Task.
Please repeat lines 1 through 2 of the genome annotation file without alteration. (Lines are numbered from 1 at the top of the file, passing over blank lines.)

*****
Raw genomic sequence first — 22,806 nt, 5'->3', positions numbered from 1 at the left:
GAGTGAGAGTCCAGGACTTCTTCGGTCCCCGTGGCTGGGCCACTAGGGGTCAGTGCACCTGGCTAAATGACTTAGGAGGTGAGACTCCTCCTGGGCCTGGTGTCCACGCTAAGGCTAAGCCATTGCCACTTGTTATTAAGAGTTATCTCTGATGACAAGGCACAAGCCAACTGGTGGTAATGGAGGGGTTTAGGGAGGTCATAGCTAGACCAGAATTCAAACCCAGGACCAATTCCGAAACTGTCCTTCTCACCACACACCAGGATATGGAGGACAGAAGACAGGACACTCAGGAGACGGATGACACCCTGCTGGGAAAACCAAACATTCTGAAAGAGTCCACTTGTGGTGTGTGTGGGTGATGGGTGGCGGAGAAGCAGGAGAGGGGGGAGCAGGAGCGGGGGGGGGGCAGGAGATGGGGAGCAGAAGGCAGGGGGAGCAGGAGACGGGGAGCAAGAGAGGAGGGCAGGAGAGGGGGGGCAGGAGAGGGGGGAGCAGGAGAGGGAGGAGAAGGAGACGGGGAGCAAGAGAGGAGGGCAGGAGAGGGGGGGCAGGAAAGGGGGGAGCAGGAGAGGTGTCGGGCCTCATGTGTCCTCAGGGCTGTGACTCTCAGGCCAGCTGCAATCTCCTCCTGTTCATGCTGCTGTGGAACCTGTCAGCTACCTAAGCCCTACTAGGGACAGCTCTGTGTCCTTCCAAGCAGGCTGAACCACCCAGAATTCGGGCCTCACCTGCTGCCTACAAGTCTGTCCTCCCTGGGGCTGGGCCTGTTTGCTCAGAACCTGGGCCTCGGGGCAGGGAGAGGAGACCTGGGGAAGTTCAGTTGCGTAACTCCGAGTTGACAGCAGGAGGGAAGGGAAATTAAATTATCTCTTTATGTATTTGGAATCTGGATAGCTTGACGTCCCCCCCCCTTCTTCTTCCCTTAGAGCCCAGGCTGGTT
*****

Raw genomic sequence first — 22,806 nt, 5'->3', positions numbered from 1 at the left:
GAGTGAGAGTCCAGGACTTCTTCGGTCCCCGTGGCTGGGCCACTAGGGGTCAGTGCACCTGGCTAAATGACTTAGGAGGTGAGACTCCTCCTGGGCCTGGTGTCCACGCTAAGGCTAAGCCATTGCCACTTGTTATTAAGAGTTATCTCTGATGACAAGGCACAAGCCAACTGGTGGTAATGGAGGGGTTTAGGGAGGTCATAGCTAGACCAGAATTCAAACCCAGGACCAATTCCGAAACTGTCCTTCTCACCACACACCAGGATATGGAGGACAGAAGACAGGACACTCAGGAGACGGATGACACCCTGCTGGGAAAACCAAACATTCTGAAAGAGTCCACTTGTGGTGTGTGTGGGTGATGGGTGGCGGAGAAGCAGGAGAGGGGGGAGCAGGAGCGGGGGGGGGGCAGGAGATGGGGAGCAGAAGGCAGGGGGAGCAGGAGACGGGGAGCAAGAGAGGAGGGCAGGAGAGGGGGGGCAGGAGAGGGGGGAGCAGGAGAGGGAGGAGAAGGAGACGGGGAGCAAGAGAGGAGGGCAGGAGAGGGGGGGCAGGAAAGGGGGGAGCAGGAGAGGTGTCGGGCCTCATGTGTCCTCAGGGCTGTGACTCTCAGGCCAGCTGCAATCTCCTCCTGTTCATGCTGCTGTGGAACCTGTCAGCTACCTAAGCCCTACTAGGGACAGCTCTGTGTCCTTCCAAGCAGGCTGAACCACCCAGAATTCGGGCCTCACCTGCTGCCTACAAGTCTGTCCTCCCTGGGGCTGGGCCTGTTTGCTCAGAACCTGGGCCTCGGGGCAGGGAGAGGAGACCTGGGGAAGTTCAGTTGCGTAACTCCGAGTTGACAGCAGGAGGGAAGGGAAATTAAATTATCTCTTTATGTATTTGGAATCTGGATAGCTTGACGTCCCCCCCCCTTCTTCTTCCCTTAGAGCCCAGGCTGGTT